Big Ten Media Days 2019: Eight key storylines to keep an eye on this week in Chicago

It's time for Big Ten football to matter again. Oh, the mighty league still has its own network and the traditional partnership with the Rose Bowl. But something has been missing lately -- namely, championships.

As you'll see below, it's been a while since the league won a national championship or even scored in the College Football Playoff. Meanwhile, expect Penn State to fall off a bit this season. Jim Harbaugh has to come through at Michigan or else. And for all the praise being heaped on Ohio State's Ryan Day, he's still a rookie head coach.

Anybody notice Rutgers -- the birthplace of college football -- enters the game's 150th season without a winning campaign since 2014?

Yup, it's time for the Big Ten to get back its swag. Sideshows to watch: Wisconsin's Jonathan Taylor is 2,235 yards away from the FBS career rushing record … Mike Locksley returns to head coaching (at Maryland) with a career 3-31 record … Ohio State hired two Michigan assistants (as if that rivalry needed any more fire).

Here are eight things to watch this week at the Big Ten's Media Days in Chicago.

1. Playoff drought: It's been 1,629 days since the Big Ten scored a point in the College Football Playoff (Jan. 12, 2015). That's another way of saying it's been a while for the league in the CFP. You better believe the subject will come up in Chicago. The Big Ten has missed the last two playoffs. The Big Ten champion has missed the last three CFPs. Overall, the league has made three of five CFPs but none since 2017. So with all the talk about Big Ten money and power and prestige, the conference has to start playing for championships again. For the record, that pointless streak includes semifinal losses by Michigan State (38-0 to Alabama in 2016) and Ohio State (31-0 to Clemson in 2017). The last point scored by a Big Ten team in the CFP was by 2014 national champion Ohio State.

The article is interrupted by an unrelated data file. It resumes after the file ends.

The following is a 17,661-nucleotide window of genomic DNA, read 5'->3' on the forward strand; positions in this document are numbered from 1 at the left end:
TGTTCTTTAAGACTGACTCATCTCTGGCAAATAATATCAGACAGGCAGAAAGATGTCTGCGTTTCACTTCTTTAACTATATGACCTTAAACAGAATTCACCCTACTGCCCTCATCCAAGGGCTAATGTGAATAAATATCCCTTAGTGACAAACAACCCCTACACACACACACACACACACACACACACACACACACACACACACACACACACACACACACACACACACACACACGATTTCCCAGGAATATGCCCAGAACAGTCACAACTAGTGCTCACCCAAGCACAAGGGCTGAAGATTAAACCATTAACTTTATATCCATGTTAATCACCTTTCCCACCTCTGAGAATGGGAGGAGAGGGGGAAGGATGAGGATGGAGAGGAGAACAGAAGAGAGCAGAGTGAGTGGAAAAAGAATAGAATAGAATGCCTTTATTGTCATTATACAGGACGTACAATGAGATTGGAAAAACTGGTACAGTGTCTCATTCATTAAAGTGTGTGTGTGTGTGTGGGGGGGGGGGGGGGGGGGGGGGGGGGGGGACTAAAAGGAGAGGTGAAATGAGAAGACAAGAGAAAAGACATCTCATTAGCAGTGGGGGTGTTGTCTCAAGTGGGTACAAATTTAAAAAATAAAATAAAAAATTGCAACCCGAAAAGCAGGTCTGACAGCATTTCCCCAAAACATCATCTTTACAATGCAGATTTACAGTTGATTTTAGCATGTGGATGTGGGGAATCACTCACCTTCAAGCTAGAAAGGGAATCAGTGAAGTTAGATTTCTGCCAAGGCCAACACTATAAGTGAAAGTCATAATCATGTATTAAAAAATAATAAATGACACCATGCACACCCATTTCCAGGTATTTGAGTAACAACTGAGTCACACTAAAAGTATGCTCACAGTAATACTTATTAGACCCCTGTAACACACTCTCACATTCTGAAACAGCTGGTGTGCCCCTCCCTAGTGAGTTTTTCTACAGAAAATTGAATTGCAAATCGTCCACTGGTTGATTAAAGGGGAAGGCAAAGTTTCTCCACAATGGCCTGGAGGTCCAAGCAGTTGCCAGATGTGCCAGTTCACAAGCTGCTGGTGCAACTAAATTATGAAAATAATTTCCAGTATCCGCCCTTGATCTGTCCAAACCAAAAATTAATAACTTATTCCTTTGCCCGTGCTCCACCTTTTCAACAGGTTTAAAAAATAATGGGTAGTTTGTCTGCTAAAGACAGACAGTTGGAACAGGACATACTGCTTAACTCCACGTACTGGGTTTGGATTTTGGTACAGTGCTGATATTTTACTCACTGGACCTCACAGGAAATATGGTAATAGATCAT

2. Jim Harbaugh's reckoning: It's hard to say Michigan's coach is on the hot seat. He has won at least 10 games in three of his four seasons back in Ann Arbor. But the feeling is that if Harbaugh doesn't come darn close to winning first conference title as a head coach in 2019, those Go Blue loyalists may become impatient. First of all, the Wolverines are favored to do just that. But to date, Harbaugh hasn't won enough big games -- and certainly hasn't won any championships -- going into Year 5. It had better happen this season. Conference champion Ohio State is vulnerable and comes to Michigan for the Nov. 30 showdown. Harbaugh has the projected Big Ten offensive player of the year in senior quarterback Shea Patterson. If Harbs takes the restrictor plate off new offensive coordinator Josh Gaddis, it could be a magic season. If not, we'll be reminded Harbaugh hasn't so much as won a division as an FBS head coach. It's time. His incoming freshmen were in kindergarten the last time Michigan won the Big Ten (2006).

3. A New Day: There was no hesitation by Ohio State to elevate offensive coordinator Ryan Day -- twice -- when Urban Meyer was suspended and retired, both in the space of four months. A sense of calm settled over the program each time. Ohio State breaks in Day as a 40-year-old coach to replace Meyer while Day breaks in new quarterback Justin Fields. Strange, but there doesn't seem to feel like there will be much of a drop off. A load of talent is gone, Michigan will be favored in the league, but no one is panicking that Ohio State has its first head coach without previous head-coaching experience since 1945. It's almost as if Ohio State football is bigger than whoever coaches it.